WASHINGTON, D.C.-The announcement by Defense Sec. Chuck Hagel that his proposals to control Pentagon spending would reduce military ground forces has caused concern among Mississippi’s D.C. lawmakers. The cuts, which Congress would have to approve, could put you out of work if you have a military-related job.
“I’m astounded that President Obama intends to reduce the number of military personnel to levels not seen since before World War II. These unwarranted cuts could also force an additional burden on members of our National Guard,” said Sen. Roger Wicker, a senior member of the Senate Committee on Armed Services.
If you serve in the Mississippi National Guard, the Army, Navy, Marines, Air Force or Coast Guard, the cuts could mean your job. The plan is to cut several thousand positions to create what Hagel called a “more high-tech” military, reducing troops and concentrating on technology.
But, there are other ways Mississippi could be hit. Ingalls Shipbuilding is a large employer on the coast and the Navy’s fleet would take a hit if Congress were to approve Hagel’s proposals. Some parts of the plan were not specific, so what exactly could happen there was unclear.
Also in danger are Mississippi’s military bases in places like Meridian, Hattiesburg and Biloxi. That would also mean jobs.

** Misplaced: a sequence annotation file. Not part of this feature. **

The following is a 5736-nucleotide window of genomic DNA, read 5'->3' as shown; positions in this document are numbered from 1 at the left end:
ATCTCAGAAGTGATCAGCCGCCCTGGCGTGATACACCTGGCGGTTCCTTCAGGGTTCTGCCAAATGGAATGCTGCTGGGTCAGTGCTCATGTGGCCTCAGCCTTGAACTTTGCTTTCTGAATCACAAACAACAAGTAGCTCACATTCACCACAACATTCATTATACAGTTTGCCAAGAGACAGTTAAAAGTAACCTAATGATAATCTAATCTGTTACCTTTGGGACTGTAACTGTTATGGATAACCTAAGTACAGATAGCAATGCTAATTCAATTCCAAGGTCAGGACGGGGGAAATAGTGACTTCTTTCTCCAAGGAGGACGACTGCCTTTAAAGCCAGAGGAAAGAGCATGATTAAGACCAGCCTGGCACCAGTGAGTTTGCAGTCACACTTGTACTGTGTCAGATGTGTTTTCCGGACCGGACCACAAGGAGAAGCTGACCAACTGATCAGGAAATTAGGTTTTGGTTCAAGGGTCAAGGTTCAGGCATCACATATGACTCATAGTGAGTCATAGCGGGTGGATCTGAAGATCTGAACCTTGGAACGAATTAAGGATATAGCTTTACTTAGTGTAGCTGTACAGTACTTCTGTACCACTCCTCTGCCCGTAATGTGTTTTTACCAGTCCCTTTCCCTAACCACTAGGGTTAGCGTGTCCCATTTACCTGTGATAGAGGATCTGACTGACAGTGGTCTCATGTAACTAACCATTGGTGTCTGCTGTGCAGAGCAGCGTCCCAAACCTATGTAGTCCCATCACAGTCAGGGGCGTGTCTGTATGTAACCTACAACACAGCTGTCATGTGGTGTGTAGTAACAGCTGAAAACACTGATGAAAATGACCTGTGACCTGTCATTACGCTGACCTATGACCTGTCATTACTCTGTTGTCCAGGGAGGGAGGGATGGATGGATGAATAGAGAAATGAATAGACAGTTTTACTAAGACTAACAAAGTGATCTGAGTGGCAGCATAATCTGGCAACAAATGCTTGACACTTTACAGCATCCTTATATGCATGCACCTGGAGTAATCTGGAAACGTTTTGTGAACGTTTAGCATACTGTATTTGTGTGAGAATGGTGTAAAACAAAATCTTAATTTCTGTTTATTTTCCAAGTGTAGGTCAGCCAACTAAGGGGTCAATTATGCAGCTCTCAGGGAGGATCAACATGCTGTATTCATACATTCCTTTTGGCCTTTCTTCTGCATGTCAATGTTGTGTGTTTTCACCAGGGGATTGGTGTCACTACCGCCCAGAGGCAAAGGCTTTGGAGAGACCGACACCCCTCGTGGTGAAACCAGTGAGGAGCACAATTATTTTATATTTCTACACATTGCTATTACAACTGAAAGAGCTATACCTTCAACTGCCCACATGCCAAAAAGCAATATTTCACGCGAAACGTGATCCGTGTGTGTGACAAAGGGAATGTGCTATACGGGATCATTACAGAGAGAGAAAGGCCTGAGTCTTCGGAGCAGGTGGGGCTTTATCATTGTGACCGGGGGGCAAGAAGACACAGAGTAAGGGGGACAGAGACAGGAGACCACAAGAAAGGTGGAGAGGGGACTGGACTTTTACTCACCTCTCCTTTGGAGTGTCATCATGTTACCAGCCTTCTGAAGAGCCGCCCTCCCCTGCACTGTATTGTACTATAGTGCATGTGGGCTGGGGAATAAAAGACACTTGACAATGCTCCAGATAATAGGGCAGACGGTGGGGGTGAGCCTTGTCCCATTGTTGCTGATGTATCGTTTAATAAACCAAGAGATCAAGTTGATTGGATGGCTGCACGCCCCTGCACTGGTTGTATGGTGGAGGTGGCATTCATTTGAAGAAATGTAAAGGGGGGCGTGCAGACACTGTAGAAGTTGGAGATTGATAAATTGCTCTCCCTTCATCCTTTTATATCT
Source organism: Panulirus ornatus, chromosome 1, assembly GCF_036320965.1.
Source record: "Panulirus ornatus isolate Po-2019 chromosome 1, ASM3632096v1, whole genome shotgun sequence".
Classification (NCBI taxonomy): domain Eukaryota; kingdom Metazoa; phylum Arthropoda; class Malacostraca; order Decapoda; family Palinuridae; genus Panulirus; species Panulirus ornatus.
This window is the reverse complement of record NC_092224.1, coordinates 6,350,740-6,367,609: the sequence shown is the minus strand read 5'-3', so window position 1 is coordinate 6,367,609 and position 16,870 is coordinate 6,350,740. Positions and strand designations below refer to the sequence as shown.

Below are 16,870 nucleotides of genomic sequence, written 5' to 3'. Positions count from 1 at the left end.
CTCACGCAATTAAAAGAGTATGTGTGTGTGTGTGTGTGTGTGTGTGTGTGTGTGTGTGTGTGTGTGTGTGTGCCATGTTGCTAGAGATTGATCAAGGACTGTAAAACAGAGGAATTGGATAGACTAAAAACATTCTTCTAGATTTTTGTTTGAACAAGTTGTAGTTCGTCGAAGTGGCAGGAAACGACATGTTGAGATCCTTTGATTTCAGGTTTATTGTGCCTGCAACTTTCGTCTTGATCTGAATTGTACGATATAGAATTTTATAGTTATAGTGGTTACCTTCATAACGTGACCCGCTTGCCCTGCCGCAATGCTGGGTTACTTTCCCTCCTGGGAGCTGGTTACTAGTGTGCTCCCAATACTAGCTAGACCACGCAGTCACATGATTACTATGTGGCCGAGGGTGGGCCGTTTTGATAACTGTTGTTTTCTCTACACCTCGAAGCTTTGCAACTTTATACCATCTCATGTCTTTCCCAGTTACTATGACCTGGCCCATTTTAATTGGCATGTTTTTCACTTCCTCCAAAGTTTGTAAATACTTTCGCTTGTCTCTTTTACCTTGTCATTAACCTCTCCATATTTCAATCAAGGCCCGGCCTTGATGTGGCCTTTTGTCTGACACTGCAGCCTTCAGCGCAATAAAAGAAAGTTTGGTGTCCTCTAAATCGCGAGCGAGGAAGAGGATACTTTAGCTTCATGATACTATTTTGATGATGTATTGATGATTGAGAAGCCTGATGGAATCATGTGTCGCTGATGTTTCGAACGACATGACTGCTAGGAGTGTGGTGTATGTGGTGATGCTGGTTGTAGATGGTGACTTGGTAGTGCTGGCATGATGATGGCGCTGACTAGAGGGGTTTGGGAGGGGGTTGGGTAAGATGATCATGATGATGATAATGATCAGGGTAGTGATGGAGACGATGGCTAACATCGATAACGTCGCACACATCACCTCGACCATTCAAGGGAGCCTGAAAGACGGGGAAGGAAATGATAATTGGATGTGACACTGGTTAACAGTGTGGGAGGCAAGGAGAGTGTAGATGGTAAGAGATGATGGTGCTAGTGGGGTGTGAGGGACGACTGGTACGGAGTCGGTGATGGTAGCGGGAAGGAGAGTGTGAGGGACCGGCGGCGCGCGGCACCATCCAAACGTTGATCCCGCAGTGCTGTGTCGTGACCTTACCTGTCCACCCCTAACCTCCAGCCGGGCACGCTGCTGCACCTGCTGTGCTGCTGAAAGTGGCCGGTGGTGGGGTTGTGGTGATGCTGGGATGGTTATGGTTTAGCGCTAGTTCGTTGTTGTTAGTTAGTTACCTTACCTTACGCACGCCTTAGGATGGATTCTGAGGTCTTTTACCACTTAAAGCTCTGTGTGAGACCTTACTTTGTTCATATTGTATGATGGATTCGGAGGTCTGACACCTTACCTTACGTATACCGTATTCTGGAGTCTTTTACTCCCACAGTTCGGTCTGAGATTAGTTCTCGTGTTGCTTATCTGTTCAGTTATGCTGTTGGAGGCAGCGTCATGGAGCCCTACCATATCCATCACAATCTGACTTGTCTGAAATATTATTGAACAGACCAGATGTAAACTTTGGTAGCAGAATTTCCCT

If you are in the military, you could see a reduction in raises, discounts at base stores and housing assistance.
“I strongly oppose the proposal’s recommendation to establish a new Base Realignment and Closure Commission (BRAC). The 2005 BRAC did not result in any tangible savings, and I am skeptical that a new BRAC round would achieve a different result,” said Wicker in a statement Monday.
“As a member of the Senate Armed Services and Budget committees, I will fight to ensure that our armed forces have the equipment, training, and personnel required to keep our nation secure.”
He said the bottom line for the country as a whole is that with a smaller military, he believes the security of the nation could be in jeopardy.
Cuts may not be taken up by Congress until after the mid-term election in November.